Thing is, they are stepping on a few questions of privilege and comedy without thinking about what they are doing. Are there jokes that are funny? Certainly. Humour seems to be largely a social construct, but it does seem to be the case that there is some kind of a concept of humour across cultures. This seems to be a part of the general human condition. There are also jokes that are simply not funny. Either they are not told well, they are offensive, or they lack structure (or something else), but there are certainly jokes that are not funny. Are there jokes that are so offensive that they are inherently unfunny? Here we step away from a philosophy of aesthetics and into ethics.
That is, a joke suborning rape (an immoral joke) can be told by someone as an illustration of rape culture without the expectation that anyone will find it funny (say, in a classroom), or that same joke can be told for immoral reasons (for example, to actually dehumanize and degrade another person). There are very few jokes that are structurally immoral, I think. Think, for instance, of what the philosopher Noel Carroll calls “moron jokes,” which are jokes that defame or degrade a social out-group. In Canada, Newfie jokes are the prime example of these. I’m not sure if these are structurally immoral in the sense that you can swap out the “moron” group of the joke. They are unpleasant, they are derisive, but they rely on an interchangability and basic humanity of the other in order for the joke to make any sense.
This is the basis of Plautine humour. Plautus, the Roman playwright, knew that though we claim we want to see edifying and cultural drama, we really go in large numbers to see people falling on their arse. More people would come to see Homer Simpson give a public talk than Professor Frink, both in the fictional Springfield and in the real world. Making fun of other people is not structurally immoral in the sense that, if done right, you recognize that you are liable to be the person who is the butt of the joke next. It puts all humanity in the same place: a buffoon incapable of doing the simplest of tasks.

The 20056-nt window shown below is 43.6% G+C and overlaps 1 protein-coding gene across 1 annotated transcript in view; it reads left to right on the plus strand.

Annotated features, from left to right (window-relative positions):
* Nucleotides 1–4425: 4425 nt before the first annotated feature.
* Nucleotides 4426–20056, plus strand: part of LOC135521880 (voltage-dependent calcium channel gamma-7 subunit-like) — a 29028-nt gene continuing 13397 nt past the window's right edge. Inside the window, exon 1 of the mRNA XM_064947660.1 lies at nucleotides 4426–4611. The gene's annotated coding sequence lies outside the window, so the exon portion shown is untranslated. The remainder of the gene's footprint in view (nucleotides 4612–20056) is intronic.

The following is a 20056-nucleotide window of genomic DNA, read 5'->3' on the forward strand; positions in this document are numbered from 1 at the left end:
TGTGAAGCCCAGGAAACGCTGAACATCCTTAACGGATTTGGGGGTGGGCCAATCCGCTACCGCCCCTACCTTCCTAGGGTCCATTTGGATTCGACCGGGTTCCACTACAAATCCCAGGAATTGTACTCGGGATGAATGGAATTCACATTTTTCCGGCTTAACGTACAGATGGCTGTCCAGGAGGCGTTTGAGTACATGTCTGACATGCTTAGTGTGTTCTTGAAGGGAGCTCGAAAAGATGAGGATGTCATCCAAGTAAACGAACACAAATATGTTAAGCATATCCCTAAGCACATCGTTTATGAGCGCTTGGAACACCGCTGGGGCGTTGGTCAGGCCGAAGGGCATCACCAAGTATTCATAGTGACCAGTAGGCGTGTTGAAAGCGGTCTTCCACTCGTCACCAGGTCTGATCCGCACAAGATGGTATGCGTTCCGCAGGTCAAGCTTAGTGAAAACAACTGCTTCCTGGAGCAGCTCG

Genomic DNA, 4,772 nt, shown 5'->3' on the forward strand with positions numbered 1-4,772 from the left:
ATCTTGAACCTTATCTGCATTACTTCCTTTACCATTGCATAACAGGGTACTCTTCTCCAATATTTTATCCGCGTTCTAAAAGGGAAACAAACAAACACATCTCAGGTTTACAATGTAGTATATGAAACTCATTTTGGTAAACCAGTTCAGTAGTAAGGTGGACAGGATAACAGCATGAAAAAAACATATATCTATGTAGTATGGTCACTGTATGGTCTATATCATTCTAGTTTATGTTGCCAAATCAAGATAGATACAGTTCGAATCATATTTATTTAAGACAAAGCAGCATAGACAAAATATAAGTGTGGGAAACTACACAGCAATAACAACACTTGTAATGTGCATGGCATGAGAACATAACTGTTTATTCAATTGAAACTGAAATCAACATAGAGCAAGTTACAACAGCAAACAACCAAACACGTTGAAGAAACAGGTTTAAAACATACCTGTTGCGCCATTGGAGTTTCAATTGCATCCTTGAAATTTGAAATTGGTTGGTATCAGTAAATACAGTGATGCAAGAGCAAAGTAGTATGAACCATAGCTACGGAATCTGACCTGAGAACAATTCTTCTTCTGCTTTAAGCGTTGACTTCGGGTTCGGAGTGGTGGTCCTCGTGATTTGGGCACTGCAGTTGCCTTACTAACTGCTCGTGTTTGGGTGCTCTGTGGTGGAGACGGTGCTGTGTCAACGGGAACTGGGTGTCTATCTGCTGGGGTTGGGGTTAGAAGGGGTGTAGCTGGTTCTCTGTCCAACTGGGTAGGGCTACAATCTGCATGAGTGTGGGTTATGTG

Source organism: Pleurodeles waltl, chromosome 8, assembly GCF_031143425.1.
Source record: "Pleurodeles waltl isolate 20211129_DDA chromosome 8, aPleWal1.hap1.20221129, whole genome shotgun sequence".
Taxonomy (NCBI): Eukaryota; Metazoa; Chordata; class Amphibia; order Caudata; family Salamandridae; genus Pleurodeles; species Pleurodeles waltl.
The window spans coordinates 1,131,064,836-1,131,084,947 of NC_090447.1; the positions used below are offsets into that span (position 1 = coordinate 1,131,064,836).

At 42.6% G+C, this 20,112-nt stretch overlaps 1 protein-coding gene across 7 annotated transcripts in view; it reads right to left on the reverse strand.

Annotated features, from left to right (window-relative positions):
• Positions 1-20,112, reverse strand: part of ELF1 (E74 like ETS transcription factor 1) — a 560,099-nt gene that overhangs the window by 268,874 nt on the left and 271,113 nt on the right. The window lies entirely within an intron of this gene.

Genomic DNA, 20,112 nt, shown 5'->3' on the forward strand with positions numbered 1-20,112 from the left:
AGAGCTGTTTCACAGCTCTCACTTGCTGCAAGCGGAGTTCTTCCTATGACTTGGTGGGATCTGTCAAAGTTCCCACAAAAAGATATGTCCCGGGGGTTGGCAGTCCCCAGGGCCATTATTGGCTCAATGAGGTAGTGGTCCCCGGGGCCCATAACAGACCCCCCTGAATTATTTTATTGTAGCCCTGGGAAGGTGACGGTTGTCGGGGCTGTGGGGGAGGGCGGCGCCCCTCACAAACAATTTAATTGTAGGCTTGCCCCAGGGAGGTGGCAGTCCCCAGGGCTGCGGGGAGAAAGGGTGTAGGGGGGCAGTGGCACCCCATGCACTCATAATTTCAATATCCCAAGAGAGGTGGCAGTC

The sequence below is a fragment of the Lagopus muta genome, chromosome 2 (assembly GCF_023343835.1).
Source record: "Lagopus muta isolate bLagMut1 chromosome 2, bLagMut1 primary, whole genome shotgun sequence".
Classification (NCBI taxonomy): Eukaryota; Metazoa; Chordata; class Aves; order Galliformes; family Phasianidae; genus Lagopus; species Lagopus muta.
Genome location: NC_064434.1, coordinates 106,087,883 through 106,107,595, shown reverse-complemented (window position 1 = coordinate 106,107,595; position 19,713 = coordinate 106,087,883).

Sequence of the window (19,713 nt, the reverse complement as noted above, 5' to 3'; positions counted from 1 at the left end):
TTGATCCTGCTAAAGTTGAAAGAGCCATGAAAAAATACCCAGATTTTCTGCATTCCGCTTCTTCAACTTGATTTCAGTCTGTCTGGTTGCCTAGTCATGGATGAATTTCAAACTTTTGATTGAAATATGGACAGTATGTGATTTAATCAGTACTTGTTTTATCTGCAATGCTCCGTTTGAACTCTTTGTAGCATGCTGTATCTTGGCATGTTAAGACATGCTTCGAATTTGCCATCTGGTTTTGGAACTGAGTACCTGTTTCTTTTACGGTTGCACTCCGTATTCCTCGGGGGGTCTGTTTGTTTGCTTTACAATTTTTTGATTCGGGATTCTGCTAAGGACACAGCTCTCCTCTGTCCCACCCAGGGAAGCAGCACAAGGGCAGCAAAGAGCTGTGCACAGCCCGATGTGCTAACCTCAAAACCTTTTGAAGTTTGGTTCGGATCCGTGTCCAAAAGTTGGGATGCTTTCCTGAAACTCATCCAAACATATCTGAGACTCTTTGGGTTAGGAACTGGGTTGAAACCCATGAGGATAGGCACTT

The links below are just a smattering of what I have found in the past few moments. There’s a lot out there for you to learn more about this, if you are so inclined.
I’m going to take this opportunity to finally talk about an initiative that I have become a part of that is setting out to create spaces in the bars of downtown Guelph where sexual harassment and assault will hopefully become a thing of the past. We are setting out to Raise the Bar, because Bars Should Be Fun (hence the catchy name).
A number of things have conspired in the past few months to encourage me to move into the field of activism. For any of you who read this blog, you will know about the rape chants on Guelph transit that were repeated (and added to) in Facebook. There have been other incidents as well. The more I have publicly spoken out about the issue, the more people have come forward to talk to me about what has happened to them and the people that they love.
We are still in the formative phases right now of the project, but already we have begun partnering with a number of local groups and organizations. We have had unprecedented support from all sides. We are talking with the local hospital, the Women in Crisis Centre, the University of Guelph, the Central Student’s Association, The Crown Attorney’s Office and many others to make this happen.
I’m not going to go too far into the project details at the moment, as those are going to be worked out in the next little bit. The goal, however, is to reduce the incidence of sexual violence and harassment in the downtown of Guelph. If you support this goal, please don’t hesitate to get in touch with me – we can certainly use all the help we can get.
As a part of the campaign, we have created an initial Facebook page. You might want to check it out. Share your stories and let’s help make Guelph a place where everyone can have fun!